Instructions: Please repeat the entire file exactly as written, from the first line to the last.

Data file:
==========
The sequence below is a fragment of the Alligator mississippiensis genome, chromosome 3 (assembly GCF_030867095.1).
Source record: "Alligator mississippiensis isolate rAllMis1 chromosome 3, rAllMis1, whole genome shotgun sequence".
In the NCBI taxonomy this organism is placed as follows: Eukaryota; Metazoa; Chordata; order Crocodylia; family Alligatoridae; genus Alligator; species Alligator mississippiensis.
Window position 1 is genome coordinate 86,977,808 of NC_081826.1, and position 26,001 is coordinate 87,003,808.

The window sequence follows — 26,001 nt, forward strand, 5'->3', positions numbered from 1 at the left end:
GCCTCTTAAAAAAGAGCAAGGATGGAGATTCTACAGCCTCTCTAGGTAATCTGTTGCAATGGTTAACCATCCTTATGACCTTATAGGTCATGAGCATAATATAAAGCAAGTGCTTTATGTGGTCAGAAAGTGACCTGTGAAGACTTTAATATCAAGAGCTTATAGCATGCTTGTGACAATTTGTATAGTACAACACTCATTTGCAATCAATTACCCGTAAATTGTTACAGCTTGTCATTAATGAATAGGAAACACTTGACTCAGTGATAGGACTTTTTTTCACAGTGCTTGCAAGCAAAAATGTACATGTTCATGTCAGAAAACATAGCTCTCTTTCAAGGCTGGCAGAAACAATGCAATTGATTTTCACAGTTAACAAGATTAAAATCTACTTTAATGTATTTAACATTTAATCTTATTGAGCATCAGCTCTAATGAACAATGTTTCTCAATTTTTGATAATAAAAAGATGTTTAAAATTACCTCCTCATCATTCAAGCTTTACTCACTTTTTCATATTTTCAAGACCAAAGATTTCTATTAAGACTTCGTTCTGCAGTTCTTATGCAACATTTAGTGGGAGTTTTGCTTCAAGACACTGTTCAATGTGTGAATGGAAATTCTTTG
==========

The sequence below is a fragment of the Alligator mississippiensis genome, chromosome 3 (assembly GCF_030867095.1).
Source record: "Alligator mississippiensis isolate rAllMis1 chromosome 3, rAllMis1, whole genome shotgun sequence".
In the NCBI taxonomy this organism is placed as follows: Eukaryota; Metazoa; Chordata; order Crocodylia; family Alligatoridae; genus Alligator; species Alligator mississippiensis.
Window position 1 is genome coordinate 86,977,808 of NC_081826.1, and position 26,001 is coordinate 87,003,808.

The window sequence follows — 26,001 nt, forward strand, 5'->3', positions numbered from 1 at the left end:
GCCTCTTAAAAAAGAGCAAGGATGGAGATTCTACAGCCTCTCTAGGTAATCTGTTGCAATGGTTAACCATCCTTATGACCTTATAGGTCATGAGCATAATATAAAGCAAGTGCTTTATGTGGTCAGAAAGTGACCTGTGAAGACTTTAATATCAAGAGCTTATAGCATGCTTGTGACAATTTGTATAGTACAACACTCATTTGCAATCAATTACCCGTAAATTGTTACAGCTTGTCATTAATGAATAGGAAACACTTGACTCAGTGATAGGACTTTTTTTCACAGTGCTTGCAAGCAAAAATGTACATGTTCATGTCAGAAAACATAGCTCTCTTTCAAGGCTGGCAGAAACAATGCAATTGATTTTCACAGTTAACAAGATTAAAATCTACTTTAATGTATTTAACATTTAATCTTATTGAGCATCAGCTCTAATGAACAATGTTTCTCAATTTTTGATAATAAAAAGATGTTTAAAATTACCTCCTCATCATTCAAGCTTTACTCACTTTTTCATATTTTCAAGACCAAAGATTTCTATTAAGACTTCGTTCTGCAGTTCTTATGCAACATTTAGTGGGAGTTTTGCTTCAAGACACTGTTCAATGTGTGAATGGAAATTCTTTG